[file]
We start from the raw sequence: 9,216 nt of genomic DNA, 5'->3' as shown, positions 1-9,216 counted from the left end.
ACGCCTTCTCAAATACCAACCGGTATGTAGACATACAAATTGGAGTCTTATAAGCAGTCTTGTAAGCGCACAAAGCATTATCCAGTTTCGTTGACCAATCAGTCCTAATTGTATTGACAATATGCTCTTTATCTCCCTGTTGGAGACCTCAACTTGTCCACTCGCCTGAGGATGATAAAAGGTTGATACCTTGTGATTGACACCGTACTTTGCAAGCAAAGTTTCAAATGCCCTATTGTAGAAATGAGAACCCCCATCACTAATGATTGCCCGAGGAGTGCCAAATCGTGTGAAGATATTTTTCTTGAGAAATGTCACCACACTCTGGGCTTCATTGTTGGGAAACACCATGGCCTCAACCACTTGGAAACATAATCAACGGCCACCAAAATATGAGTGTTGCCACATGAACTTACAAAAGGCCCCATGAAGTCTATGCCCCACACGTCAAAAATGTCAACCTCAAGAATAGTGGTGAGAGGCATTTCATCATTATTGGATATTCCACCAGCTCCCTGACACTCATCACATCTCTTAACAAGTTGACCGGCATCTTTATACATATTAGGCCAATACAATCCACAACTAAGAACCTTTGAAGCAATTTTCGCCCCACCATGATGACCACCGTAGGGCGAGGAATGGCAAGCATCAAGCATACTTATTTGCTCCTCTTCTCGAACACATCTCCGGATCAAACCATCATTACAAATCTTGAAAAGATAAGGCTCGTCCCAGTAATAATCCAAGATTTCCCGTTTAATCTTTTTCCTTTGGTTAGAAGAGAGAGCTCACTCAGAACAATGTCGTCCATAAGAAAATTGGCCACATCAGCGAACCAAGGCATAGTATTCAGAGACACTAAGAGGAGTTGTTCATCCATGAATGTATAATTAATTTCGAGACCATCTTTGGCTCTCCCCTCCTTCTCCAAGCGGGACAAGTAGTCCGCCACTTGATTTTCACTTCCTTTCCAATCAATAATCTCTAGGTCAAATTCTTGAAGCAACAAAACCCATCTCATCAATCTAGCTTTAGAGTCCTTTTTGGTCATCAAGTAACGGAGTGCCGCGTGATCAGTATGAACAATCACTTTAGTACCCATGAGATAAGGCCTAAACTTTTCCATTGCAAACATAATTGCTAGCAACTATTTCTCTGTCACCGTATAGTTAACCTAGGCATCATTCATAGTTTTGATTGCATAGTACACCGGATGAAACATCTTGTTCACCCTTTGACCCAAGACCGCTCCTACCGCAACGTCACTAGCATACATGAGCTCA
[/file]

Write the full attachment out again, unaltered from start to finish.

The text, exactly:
We start from the raw sequence: 9,216 nt of genomic DNA, 5'->3' as shown, positions 1-9,216 counted from the left end.
ACGCCTTCTCAAATACCAACCGGTATGTAGACATACAAATTGGAGTCTTATAAGCAGTCTTGTAAGCGCACAAAGCATTATCCAGTTTCGTTGACCAATCAGTCCTAATTGTATTGACAATATGCTCTTTATCTCCCTGTTGGAGACCTCAACTTGTCCACTCGCCTGAGGATGATAAAAGGTTGATACCTTGTGATTGACACCGTACTTTGCAAGCAAAGTTTCAAATGCCCTATTGTAGAAATGAGAACCCCCATCACTAATGATTGCCCGAGGAGTGCCAAATCGTGTGAAGATATTTTTCTTGAGAAATGTCACCACACTCTGGGCTTCATTGTTGGGAAACACCATGGCCTCAACCACTTGGAAACATAATCAACGGCCACCAAAATATGAGTGTTGCCACATGAACTTACAAAAGGCCCCATGAAGTCTATGCCCCACACGTCAAAAATGTCAACCTCAAGAATAGTGGTGAGAGGCATTTCATCATTATTGGATATTCCACCAGCTCCCTGACACTCATCACATCTCTTAACAAGTTGACCGGCATCTTTATACATATTAGGCCAATACAATCCACAACTAAGAACCTTTGAAGCAATTTTCGCCCCACCATGATGACCACCGTAGGGCGAGGAATGGCAAGCATCAAGCATACTTATTTGCTCCTCTTCTCGAACACATCTCCGGATCAAACCATCATTACAAATCTTGAAAAGATAAGGCTCGTCCCAGTAATAATCCAAGATTTCCCGTTTAATCTTTTTCCTTTGGTTAGAAGAGAGAGCTCACTCAGAACAATGTCGTCCATAAGAAAATTGGCCACATCAGCGAACCAAGGCATAGTATTCAGAGACACTAAGAGGAGTTGTTCATCCATGAATGTATAATTAATTTCGAGACCATCTTTGGCTCTCCCCTCCTTCTCCAAGCGGGACAAGTAGTCCGCCACTTGATTTTCACTTCCTTTCCAATCAATAATCTCTAGGTCAAATTCTTGAAGCAACAAAACCCATCTCATCAATCTAGCTTTAGAGTCCTTTTTGGTCATCAAGTAACGGAGTGCCGCGTGATCAGTATGAACAATCACTTTAGTACCCATGAGATAAGGCCTAAACTTTTCCATTGCAAACATAATTGCTAGCAACTATTTCTCTGTCACCGTATAGTTAACCTAGGCATCATTCATAGTTTTGATTGCATAGTACACCGGATGAAACATCTTGTTCACCCTTTGACCCAAGACCGCTCCTACCGCAACGTCACTAGCATACATGAGCTCA